Nancy and Jeffrey Marcus Humanities Professor of Slavic and Eurasian Studies
Edna Andrews is Professor of Linguistics and Cultural Anthropology, Nancy & Jeffrey Marcus Distinguished Professor of Slavic & Eurasian Studies, and Chair of the Linguistics Program at Duke University. She received her PhD from Indiana University and holds an honorary doctorate from St. Petersburg State University (Russia). Her books include Markedness theory: The union of asymmetry and semiosis in language (1990), About Sintetizm, Mathematics and Other Things: E.I. Zamiatin's novel WE (1994, in Russian), The Semantics of Suffixation (1996), Conversations with Lotman: Cultural semiotics in language, literature and cognition (2003), A Calculus of Meaning: Studies in Markedness, Distinctive Features and Deixis (1996, edited volume). Her newest book is Neuroscience and Multilingualism (Cambridge University Press, 2014). Recent articles in cognitive neuroscience and semiotics include "H.M's Language Skills: Clues about Language and the Medial Temporal Lobe" (2005), "Semiospheric transitions: A key to modelling translation" (2009), "Language and Brain: Recasting Meaning in the Definition of Human Language" (2011). Professor Andrews is the guest editor for a special issue devoted to brain and language of the journal Brain Sciences (2013). Her current research includes an extensive longitudinal fMRI study of second language acquisition and multilingualism. The first paper published from this study appeared in Brain Sciences 2013, 3(2), 849-876 (Multilingualism and fMRI: A Longitudinal Study of Second Language Acquisition. Co-authored with C. Casabo-Voyvodic, J. Voyvodic and J. Wright.) Professor Andrews was awarded the University Scholar/Teacher award on September 26, 2013 by the President of Duke University, Richard Brodhead.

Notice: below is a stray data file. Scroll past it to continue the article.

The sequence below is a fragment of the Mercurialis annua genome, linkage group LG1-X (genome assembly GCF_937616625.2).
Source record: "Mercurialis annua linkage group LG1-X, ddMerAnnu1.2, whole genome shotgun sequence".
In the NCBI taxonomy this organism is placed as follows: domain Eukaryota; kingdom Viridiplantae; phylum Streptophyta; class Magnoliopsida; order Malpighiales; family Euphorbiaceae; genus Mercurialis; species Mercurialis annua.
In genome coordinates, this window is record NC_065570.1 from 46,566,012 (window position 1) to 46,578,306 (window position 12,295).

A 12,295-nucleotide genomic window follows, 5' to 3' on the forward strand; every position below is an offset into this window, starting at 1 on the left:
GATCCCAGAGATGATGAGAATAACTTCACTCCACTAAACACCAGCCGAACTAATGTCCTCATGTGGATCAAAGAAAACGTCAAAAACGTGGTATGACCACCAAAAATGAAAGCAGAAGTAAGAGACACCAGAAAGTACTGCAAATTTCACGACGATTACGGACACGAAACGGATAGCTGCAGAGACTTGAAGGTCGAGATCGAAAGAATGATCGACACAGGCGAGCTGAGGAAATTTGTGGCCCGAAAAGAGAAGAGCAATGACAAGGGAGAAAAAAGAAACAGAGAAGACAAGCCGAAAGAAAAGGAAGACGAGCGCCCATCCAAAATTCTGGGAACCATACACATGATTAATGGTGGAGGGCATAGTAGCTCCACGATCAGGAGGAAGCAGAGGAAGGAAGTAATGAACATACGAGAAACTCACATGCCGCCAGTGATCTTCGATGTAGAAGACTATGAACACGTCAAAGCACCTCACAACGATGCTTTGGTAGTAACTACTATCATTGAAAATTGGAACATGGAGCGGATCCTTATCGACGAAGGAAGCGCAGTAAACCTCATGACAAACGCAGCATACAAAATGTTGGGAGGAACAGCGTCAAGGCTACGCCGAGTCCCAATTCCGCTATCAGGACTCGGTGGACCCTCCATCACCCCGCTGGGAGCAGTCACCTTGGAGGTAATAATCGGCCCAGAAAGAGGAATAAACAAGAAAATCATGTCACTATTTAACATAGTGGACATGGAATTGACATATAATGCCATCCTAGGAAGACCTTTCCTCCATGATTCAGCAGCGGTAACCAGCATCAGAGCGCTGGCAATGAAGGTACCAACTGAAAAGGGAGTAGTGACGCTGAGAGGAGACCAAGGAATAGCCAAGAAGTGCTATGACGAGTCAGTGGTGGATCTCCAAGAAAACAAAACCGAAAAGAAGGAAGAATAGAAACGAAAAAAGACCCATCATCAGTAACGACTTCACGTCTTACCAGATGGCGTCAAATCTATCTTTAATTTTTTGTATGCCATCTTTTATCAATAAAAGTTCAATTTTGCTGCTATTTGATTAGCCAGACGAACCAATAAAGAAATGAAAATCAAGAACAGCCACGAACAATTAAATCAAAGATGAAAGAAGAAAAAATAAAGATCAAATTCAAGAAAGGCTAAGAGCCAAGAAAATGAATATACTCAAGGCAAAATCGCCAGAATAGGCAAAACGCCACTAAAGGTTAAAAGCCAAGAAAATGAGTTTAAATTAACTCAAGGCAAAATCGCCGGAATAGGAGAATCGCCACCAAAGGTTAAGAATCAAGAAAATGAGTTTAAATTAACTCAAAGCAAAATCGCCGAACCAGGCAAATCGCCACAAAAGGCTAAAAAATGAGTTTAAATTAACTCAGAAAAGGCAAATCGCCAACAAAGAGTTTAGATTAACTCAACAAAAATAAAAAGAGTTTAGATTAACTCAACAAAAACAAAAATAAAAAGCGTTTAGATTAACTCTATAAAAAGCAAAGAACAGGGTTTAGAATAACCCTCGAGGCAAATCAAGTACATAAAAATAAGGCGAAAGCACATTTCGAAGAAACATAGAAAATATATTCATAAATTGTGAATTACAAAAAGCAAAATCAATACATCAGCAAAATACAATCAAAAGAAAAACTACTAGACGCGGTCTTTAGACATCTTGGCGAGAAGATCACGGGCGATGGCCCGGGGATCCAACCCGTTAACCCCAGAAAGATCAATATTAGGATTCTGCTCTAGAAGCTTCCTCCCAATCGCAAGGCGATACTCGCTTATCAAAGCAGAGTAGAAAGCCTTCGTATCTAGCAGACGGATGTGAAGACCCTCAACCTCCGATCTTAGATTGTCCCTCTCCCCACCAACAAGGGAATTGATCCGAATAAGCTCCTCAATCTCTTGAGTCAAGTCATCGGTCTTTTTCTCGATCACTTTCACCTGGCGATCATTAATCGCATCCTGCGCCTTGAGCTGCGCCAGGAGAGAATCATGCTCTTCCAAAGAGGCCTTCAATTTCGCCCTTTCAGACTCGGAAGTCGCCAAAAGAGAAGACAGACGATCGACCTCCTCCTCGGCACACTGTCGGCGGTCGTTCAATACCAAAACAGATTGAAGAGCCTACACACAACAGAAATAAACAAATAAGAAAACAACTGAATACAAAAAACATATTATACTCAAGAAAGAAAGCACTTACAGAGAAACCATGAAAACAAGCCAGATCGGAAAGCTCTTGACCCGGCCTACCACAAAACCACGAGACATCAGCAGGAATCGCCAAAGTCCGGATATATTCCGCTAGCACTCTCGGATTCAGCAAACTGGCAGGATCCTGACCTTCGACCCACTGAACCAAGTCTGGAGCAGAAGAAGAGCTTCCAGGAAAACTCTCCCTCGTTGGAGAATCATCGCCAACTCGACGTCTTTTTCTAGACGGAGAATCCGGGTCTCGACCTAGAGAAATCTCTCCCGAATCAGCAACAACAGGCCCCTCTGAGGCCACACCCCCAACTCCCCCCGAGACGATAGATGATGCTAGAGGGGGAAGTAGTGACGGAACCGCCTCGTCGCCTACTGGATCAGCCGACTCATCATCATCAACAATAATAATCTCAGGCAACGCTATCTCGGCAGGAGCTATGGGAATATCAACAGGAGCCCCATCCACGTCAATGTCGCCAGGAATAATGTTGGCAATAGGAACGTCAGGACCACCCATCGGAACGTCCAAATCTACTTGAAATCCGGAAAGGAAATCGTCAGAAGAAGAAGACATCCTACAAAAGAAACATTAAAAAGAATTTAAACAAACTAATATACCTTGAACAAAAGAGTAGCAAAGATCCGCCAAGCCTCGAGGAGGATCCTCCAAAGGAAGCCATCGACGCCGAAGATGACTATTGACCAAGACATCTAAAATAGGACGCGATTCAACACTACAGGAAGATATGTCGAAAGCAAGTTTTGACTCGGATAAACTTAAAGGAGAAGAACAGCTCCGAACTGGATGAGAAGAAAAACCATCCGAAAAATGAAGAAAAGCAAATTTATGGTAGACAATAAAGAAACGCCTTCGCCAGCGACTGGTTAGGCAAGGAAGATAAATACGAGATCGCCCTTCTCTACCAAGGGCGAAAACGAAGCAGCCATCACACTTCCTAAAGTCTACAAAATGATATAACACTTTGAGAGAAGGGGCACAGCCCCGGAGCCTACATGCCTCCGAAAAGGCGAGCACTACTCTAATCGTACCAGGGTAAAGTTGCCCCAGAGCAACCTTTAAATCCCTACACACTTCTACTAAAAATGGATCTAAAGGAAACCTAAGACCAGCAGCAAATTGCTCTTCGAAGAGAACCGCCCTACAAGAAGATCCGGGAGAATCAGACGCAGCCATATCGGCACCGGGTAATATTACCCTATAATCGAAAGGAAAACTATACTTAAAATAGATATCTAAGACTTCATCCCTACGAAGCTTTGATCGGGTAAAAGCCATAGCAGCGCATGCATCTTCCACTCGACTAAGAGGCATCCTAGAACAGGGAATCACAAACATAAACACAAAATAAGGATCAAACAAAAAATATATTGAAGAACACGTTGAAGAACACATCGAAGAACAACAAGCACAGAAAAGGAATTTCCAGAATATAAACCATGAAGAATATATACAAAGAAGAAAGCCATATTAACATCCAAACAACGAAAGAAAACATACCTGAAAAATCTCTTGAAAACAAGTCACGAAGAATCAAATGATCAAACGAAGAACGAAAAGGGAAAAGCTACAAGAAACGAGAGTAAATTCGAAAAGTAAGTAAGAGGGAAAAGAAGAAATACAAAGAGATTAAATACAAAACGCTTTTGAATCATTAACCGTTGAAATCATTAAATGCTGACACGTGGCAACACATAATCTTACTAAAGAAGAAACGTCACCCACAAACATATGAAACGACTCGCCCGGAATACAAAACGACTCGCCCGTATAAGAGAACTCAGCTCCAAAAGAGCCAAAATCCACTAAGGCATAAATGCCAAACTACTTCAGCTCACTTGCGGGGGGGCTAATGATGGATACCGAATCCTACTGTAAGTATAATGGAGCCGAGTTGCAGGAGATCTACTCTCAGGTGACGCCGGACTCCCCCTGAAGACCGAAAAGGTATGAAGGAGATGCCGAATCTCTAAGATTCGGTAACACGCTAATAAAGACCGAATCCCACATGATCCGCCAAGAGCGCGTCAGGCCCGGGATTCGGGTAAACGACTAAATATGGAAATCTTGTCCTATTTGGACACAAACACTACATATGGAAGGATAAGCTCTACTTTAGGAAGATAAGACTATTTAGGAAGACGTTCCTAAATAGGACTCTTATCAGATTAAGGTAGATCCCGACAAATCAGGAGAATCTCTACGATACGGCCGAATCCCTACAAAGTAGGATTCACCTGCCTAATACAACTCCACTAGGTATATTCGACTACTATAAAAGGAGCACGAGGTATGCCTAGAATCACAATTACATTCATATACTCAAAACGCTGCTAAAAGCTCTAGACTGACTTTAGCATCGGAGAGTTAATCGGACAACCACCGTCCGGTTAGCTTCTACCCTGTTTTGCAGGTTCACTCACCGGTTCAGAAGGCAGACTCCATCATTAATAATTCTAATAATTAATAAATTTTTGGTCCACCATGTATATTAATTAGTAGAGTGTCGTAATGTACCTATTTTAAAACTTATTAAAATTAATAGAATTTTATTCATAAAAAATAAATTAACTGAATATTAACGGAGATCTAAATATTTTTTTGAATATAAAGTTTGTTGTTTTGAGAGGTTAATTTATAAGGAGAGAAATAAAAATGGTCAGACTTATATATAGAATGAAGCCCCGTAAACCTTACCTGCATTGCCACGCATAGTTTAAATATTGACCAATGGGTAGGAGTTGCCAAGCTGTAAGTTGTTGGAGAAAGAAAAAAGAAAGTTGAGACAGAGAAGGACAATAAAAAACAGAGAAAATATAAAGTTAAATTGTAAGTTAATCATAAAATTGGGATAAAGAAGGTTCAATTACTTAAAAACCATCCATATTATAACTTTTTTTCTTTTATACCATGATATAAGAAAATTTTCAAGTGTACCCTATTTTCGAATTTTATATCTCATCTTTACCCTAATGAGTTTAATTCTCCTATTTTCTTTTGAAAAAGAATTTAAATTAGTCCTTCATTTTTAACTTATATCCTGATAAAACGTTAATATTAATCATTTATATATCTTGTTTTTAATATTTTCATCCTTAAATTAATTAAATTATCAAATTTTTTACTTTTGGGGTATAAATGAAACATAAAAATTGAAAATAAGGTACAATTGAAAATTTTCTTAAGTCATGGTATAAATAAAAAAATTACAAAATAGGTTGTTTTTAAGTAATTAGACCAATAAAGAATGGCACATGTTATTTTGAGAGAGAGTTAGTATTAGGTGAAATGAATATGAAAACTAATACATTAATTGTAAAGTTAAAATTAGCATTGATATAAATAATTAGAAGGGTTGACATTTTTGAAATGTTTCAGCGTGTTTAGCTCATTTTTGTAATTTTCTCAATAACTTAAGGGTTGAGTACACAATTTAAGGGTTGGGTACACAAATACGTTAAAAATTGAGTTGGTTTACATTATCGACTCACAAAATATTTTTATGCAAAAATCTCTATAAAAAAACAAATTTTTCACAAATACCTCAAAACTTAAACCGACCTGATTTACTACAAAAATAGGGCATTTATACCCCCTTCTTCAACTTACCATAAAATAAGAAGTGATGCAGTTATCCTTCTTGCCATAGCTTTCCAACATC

- Ph.D., Indiana University at Bloomington 1984
Andrews, E. Markedness reversals in linguistic sign systems. Columbia: University of Missouri, 1985, pp. 169–80.
Andrews, Edna. “A Semantic Analysis of the Russian Prepositions/Preverbs O(-) and OB(-).” The Slavic and East European Journal, vol. 28, no. 4, JSTOR, 1984, pp. 477–477. Crossref, doi:10.2307/307635. Full Text
Andrews, E. An error analysis of modern Russian. Vol. 6, Bloomington, IN: Teaching Resource Center, Indiana University, 1983.